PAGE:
In this article, I’m going to show you various Spring Transaction Best Practices that can help you achieve the data integrity guarantees required by the underlying business requirements.
Data integrity is of paramount importance because, in the absence of proper transaction handling, your application could be vulnerable to race conditions that could have terrible consequences for the underlying business.
Emulating the Flexcoin race condition
In this article, I explained how Flexcoin went bankrupt because of a race condition that was exploited by some hackers who managed to steal all BTC funds Flexcoin had available.
Our previous implementation was built using plain JDBC, but we can emulate the same scenarios using Spring, which is definitely more familiar to the vast majority of Java developers. This way, we are going to use a real-life problem as an example of how we should handle transactions when building a Spring-based application.
Therefore, we are going to implement our transfer service using the following Service Layer and Data Access Layer components:
To demonstrate what can happen when transactions are not handled according to business requirements, let’s use the simplest possible data access layer implementation:
addBalance methods use the Spring
@Query annotation to define the native SQL queries that can read or write a given account balance.
Because there are more read operations than write ones, it’s good practice to define the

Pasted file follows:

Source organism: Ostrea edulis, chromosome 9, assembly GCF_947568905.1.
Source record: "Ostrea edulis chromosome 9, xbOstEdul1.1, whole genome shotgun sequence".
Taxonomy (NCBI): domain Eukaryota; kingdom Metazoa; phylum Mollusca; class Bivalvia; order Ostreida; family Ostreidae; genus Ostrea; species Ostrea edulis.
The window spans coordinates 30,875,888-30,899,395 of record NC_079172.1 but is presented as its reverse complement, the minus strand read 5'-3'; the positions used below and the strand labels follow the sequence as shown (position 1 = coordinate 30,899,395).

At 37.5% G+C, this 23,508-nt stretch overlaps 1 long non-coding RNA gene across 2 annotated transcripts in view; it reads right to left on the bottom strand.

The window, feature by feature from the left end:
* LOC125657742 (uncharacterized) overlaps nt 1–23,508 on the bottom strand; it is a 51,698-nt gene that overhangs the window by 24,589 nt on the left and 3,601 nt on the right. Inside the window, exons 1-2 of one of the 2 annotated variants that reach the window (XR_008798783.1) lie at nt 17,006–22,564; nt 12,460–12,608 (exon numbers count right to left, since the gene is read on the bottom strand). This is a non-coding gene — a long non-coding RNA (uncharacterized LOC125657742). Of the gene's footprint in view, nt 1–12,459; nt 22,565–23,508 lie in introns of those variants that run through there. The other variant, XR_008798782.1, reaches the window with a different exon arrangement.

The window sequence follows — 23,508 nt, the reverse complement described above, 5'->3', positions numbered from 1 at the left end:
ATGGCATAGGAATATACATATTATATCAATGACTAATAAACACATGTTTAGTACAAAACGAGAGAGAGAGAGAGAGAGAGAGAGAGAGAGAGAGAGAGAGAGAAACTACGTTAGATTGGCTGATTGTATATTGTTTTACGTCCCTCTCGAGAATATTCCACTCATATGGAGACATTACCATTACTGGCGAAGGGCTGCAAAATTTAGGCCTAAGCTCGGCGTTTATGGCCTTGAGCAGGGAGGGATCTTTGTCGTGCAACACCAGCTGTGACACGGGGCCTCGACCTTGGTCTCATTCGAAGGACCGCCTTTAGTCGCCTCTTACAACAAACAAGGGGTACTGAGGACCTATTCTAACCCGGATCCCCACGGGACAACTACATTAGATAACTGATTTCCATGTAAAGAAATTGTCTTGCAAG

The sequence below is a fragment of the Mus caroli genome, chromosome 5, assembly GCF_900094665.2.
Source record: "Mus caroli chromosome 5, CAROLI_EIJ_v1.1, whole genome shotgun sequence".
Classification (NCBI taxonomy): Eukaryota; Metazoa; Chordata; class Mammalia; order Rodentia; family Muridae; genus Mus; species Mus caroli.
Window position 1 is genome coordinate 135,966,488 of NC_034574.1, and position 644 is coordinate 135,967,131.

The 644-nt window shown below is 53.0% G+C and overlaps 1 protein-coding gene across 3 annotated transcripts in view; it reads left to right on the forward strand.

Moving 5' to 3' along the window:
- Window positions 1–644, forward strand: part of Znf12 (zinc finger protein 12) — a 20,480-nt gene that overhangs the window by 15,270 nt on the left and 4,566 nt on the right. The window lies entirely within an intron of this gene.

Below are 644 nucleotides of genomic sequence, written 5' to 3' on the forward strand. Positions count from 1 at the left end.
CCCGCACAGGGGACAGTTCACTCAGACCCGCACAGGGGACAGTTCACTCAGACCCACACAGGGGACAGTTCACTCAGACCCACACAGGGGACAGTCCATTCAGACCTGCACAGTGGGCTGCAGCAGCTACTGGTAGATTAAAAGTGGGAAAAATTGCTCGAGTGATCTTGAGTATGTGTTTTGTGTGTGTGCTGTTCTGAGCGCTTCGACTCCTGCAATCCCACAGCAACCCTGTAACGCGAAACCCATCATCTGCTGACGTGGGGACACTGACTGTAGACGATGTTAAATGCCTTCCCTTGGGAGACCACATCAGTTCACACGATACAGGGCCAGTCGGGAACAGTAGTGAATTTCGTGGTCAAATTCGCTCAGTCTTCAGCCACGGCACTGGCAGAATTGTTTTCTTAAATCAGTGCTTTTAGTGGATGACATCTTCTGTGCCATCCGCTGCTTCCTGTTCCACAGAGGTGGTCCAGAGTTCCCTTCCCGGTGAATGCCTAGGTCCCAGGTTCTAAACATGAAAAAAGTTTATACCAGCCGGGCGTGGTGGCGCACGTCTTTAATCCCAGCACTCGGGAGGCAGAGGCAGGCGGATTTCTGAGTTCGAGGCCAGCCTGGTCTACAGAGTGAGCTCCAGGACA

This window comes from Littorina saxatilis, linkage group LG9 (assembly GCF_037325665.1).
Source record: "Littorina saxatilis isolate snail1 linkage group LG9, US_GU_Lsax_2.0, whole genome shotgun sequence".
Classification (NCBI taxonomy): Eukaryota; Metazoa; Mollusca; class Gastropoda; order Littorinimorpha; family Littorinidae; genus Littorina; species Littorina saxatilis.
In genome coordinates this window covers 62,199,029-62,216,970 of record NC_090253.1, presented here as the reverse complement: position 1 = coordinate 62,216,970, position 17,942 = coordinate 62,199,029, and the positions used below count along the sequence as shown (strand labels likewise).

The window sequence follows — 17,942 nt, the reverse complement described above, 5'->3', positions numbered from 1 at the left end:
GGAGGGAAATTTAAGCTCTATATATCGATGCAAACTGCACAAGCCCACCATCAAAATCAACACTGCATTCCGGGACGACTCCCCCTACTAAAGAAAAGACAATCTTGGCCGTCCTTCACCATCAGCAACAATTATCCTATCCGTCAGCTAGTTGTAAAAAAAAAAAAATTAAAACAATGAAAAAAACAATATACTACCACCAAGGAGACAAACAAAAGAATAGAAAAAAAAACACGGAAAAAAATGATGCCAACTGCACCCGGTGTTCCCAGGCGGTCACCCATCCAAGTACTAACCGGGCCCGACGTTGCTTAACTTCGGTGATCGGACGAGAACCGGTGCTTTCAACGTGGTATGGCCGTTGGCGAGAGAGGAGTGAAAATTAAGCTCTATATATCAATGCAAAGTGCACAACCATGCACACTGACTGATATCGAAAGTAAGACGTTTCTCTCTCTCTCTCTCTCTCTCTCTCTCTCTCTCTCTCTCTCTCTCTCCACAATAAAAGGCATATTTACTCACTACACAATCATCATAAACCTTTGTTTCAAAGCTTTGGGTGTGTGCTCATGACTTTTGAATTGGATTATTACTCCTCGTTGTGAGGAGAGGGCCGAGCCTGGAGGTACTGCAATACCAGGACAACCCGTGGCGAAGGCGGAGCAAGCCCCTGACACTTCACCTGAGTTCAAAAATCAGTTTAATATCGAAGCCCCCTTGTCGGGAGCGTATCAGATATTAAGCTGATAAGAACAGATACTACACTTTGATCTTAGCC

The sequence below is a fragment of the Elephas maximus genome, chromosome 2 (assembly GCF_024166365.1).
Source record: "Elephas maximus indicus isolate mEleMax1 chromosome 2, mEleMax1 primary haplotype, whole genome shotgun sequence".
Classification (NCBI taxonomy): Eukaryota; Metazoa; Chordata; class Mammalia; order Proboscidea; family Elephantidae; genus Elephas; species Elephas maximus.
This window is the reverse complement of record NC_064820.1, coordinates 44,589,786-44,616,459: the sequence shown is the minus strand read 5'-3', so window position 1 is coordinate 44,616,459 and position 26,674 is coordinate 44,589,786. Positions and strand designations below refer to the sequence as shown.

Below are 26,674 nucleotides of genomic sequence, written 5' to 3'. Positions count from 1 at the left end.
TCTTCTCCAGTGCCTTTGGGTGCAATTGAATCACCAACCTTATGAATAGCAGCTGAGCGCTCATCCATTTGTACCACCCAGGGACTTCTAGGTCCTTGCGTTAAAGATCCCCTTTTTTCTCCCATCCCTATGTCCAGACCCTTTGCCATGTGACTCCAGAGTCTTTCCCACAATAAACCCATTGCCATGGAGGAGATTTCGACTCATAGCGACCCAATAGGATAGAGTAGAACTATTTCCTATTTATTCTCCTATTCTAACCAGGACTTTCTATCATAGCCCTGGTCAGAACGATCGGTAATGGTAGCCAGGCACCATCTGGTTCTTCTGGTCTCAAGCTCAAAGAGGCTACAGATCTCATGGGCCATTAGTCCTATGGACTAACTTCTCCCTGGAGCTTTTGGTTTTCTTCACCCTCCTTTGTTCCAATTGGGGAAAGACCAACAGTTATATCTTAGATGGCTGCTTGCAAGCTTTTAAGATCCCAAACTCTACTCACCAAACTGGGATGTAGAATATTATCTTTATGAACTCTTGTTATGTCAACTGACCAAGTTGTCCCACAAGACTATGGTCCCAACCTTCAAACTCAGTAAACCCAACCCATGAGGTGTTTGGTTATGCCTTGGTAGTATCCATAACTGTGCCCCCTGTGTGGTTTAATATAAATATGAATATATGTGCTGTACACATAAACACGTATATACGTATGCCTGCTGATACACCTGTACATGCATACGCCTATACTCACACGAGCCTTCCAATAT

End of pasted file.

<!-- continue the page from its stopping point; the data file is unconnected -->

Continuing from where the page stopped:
@Transactional(readOnly = true)annotation on a per-class level.
This way, by default, methods that are not annotated with
@Transactionalare going to be executed in the context of a read-only transaction, unless an existing read-write transaction has already been associated with the current processing Thread of execution.
However, when we want to change the database state, we can use the
@Transactionalannotation to mark the read-write transactional method, and, in case no transaction has already been started and propagated to this method call, a read-write transaction context will be created for this method execution.
For more details about the
@Transactionalannotation, check out this article as well.
ACID stands for Atomicity, which allows a transaction to move the database from one consistent state to another. Therefore, Atomicity allows us to enroll multiple statements in the context of the same database transaction.
In Spring, this can be achieved via the
@Transactional annotation, which should be used by all public Service layer methods that are supposed to interact with a relational database.
If you forget to do that, the business method might span over multiple database transactions, therefore compromising Atomicity.
For instance, let’s assume we implement the
transfer method like this:
Considering we have two users, Alice and Bob:
When running the parallel execution test case:
We will get the following account balance log entries:
Alice's balance: -5
Bob's balance: 15
So, we’re in trouble! Bob managed to get more money than Alice originally had in her account.
The reason why we got this race condition is that the
transfer method is not executed in the context of a single database transaction.
Since we forgot to add
@Transactional to the
transfer method, Spring is not going to start a transaction context before calling this method, and, for this reason, we will end up running three consecutive database transactions:
- one for the
getBalancemethod call that was selecting Alice’s account balance